Here's Roosevelt's grave site, backed by an impressive-looking carriage house.
(Technical detail. I complained earlier about Blogger not uploading pictures. Among the suggested remedies I found, one was to change your browser. I switched from Firefox to Explorer and that took care of the problem.)
After a late lunch we went a short ways up the river to tour the Vanderbilt mansion. This stretch of the Hudson was known as millionaires row because of the estates that lined it - Astors, Vanderbilts, Roosevelts, Rockefellers, ... . The Vanderbilt who built here was Frederick. His mansion is not as grandiose (excessively so, IMHO) as that of his brother, George's, in Ashville, NC - the largest home in America - but it's still pretty impressive.
Here's the exterior of the Vanderbilt home facing the river. Nicely understated.
It's interesting: these homes were generally just occupied by their owners in spring and fall. Hot and humid here today, Monday, as this is written, so summer was not a good time. You've probably seen headlines about the East Coast heat wave right now. Weather news from home, though, is that the summer rainy season is in full swing. That's a relief. The neighbors are still reporting bear sightings, though.
Paul and Mandi headed back to the city on Monday. Because no campground is complete without ants, they left us a couple.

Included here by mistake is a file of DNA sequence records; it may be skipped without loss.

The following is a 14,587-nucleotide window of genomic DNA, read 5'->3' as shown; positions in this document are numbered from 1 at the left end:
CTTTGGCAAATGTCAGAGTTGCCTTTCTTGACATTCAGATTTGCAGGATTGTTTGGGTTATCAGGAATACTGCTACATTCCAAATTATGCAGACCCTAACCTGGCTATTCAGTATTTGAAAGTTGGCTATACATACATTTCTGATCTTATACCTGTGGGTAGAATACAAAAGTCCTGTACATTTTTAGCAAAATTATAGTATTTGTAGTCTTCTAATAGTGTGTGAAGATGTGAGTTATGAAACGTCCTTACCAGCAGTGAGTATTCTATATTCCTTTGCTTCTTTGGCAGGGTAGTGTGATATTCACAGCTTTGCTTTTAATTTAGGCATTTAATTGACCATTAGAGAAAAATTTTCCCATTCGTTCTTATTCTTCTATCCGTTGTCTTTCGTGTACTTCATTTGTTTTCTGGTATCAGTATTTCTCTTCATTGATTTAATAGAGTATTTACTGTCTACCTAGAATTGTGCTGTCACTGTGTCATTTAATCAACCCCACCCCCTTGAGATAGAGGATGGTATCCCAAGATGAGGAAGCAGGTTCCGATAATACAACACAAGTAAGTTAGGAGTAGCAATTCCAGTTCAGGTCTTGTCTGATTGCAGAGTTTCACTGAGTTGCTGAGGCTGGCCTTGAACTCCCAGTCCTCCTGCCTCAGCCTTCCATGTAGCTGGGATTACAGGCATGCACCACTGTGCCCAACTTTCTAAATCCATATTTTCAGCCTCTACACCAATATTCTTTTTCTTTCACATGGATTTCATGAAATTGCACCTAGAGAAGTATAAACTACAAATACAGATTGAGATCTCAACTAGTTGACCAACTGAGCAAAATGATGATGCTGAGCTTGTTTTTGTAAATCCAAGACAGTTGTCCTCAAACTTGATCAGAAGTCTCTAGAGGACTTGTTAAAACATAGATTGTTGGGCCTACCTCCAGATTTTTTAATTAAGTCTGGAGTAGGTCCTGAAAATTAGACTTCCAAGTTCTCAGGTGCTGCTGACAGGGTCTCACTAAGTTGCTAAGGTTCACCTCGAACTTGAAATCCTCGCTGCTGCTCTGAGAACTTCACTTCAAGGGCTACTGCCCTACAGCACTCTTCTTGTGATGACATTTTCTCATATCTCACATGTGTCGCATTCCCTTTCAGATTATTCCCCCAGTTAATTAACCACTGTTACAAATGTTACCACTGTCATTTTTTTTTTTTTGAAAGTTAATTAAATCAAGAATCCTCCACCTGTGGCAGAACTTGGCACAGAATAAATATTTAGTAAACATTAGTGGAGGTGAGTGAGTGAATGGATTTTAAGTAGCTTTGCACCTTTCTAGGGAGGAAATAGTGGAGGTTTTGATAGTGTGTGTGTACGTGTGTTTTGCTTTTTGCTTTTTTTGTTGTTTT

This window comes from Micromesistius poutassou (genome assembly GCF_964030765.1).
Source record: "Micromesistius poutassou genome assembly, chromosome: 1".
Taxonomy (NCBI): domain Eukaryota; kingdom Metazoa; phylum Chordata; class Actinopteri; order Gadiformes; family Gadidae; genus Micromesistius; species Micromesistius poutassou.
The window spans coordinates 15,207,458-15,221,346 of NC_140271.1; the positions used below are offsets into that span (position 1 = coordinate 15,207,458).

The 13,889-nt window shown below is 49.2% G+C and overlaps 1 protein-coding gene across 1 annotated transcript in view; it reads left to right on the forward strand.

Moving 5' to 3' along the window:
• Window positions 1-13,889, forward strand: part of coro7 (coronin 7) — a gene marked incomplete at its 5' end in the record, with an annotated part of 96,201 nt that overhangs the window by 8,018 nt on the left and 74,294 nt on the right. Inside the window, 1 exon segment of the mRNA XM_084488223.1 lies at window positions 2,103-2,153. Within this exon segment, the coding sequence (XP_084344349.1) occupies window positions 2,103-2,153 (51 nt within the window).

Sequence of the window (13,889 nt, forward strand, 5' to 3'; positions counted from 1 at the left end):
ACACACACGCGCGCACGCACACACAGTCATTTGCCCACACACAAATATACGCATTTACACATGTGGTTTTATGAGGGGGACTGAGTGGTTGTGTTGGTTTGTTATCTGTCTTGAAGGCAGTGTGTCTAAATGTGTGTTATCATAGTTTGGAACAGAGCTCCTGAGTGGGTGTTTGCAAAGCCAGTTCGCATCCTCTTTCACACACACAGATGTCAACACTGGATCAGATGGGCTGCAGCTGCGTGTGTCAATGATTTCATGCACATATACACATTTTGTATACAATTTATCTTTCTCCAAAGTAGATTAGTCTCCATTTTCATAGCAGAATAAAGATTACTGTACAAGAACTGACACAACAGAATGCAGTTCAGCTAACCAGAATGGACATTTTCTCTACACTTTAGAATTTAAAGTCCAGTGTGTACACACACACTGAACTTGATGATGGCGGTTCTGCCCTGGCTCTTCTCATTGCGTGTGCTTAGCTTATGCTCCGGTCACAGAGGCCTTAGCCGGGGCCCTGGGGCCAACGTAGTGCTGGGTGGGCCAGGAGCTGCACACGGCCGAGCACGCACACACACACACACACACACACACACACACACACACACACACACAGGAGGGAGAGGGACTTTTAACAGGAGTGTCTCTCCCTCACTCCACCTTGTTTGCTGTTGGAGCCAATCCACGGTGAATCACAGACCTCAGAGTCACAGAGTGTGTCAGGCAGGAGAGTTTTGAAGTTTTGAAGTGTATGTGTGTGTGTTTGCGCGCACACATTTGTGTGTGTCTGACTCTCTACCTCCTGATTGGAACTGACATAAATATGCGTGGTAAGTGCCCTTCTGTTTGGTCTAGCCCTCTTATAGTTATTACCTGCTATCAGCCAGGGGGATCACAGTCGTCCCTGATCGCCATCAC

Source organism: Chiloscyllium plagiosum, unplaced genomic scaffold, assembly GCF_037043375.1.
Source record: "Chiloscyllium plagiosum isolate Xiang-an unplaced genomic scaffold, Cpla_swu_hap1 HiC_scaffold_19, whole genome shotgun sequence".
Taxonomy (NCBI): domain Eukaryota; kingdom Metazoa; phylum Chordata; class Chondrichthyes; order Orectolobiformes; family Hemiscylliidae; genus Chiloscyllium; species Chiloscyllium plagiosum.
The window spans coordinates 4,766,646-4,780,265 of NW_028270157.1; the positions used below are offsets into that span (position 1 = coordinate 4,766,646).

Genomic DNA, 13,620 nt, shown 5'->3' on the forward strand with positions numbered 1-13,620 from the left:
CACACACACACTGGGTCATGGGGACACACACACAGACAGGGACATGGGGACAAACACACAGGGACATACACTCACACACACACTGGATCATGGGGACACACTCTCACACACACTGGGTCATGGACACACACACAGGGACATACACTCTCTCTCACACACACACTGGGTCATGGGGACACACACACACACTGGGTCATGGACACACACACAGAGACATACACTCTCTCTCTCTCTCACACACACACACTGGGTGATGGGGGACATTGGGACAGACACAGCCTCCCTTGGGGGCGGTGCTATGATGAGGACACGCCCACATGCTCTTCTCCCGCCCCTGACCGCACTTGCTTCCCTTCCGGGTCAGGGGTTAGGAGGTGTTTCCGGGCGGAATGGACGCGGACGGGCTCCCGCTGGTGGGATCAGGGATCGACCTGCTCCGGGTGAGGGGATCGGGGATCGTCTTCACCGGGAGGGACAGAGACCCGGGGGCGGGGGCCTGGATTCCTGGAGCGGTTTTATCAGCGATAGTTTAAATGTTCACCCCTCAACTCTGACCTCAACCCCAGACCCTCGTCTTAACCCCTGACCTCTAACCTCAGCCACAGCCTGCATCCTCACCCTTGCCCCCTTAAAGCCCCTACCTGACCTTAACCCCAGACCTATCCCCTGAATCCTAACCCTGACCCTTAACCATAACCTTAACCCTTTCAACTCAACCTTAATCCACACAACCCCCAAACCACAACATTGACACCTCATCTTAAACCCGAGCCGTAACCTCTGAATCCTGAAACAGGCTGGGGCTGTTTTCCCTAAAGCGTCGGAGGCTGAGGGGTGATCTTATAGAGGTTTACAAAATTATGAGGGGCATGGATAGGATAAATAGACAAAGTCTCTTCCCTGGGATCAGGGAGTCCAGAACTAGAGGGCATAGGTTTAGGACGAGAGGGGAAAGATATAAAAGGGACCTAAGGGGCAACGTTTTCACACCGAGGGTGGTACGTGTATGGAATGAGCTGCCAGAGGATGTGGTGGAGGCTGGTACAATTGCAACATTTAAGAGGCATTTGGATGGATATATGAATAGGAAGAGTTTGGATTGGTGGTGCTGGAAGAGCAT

On Wednesday we moved only about 40 miles north to a campground near Earlton, NY, which is only about 15 miles from the site of the very big Grey Fox Bluegrass Festival which occurs, very handily, this weekend. This is another hilltop campground. After we turned off the highway, we started up a hill on a road better than the one once traveled before, but still eerily reminiscent. I sensed tenseness to my right. How do you come up with these campgrounds, Susie asked. I said this is the closest one to Grey Fox. I'd seen pictures and knew we didn't want to camp on the festival site - pictures below. The Earlton Hill campground turned out to be substantially nicer than the previous disaster. Plenty of power for A/C, primarily. It's mostly year-round sites either owned or leased, with just a few slots for traveling-through folks. That seems to be the pattern here: park your camping trailer in one site for the year or season. Visit on weekends and holidays. There are not many transients, like us, and we do not meet many RVs on the roads and highways.